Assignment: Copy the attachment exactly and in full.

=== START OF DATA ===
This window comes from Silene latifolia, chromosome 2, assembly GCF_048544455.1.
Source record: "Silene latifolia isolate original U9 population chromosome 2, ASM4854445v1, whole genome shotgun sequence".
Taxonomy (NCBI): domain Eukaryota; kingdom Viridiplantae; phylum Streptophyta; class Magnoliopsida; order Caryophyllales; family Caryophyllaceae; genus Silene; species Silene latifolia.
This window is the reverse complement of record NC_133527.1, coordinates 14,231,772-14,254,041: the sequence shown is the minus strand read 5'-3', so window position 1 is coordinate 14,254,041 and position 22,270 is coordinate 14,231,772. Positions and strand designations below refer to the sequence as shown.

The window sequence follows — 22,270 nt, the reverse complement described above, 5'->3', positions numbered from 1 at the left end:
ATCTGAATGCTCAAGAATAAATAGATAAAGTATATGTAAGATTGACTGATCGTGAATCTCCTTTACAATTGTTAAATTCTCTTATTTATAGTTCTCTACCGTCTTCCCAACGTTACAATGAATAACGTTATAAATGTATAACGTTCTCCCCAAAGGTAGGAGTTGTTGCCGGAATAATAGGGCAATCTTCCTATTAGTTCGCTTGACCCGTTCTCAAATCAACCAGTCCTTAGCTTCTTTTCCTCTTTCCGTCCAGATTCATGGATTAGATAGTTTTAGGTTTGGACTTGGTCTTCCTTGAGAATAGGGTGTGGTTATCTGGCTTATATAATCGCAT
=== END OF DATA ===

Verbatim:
This window comes from Silene latifolia, chromosome 2, assembly GCF_048544455.1.
Source record: "Silene latifolia isolate original U9 population chromosome 2, ASM4854445v1, whole genome shotgun sequence".
Taxonomy (NCBI): domain Eukaryota; kingdom Viridiplantae; phylum Streptophyta; class Magnoliopsida; order Caryophyllales; family Caryophyllaceae; genus Silene; species Silene latifolia.
This window is the reverse complement of record NC_133527.1, coordinates 14,231,772-14,254,041: the sequence shown is the minus strand read 5'-3', so window position 1 is coordinate 14,254,041 and position 22,270 is coordinate 14,231,772. Positions and strand designations below refer to the sequence as shown.

The window sequence follows — 22,270 nt, the reverse complement described above, 5'->3', positions numbered from 1 at the left end:
ATCTGAATGCTCAAGAATAAATAGATAAAGTATATGTAAGATTGACTGATCGTGAATCTCCTTTACAATTGTTAAATTCTCTTATTTATAGTTCTCTACCGTCTTCCCAACGTTACAATGAATAACGTTATAAATGTATAACGTTCTCCCCAAAGGTAGGAGTTGTTGCCGGAATAATAGGGCAATCTTCCTATTAGTTCGCTTGACCCGTTCTCAAATCAACCAGTCCTTAGCTTCTTTTCCTCTTTCCGTCCAGATTCATGGATTAGATAGTTTTAGGTTTGGACTTGGTCTTCCTTGAGAATAGGGTGTGGTTATCTGGCTTATATAATCGCAT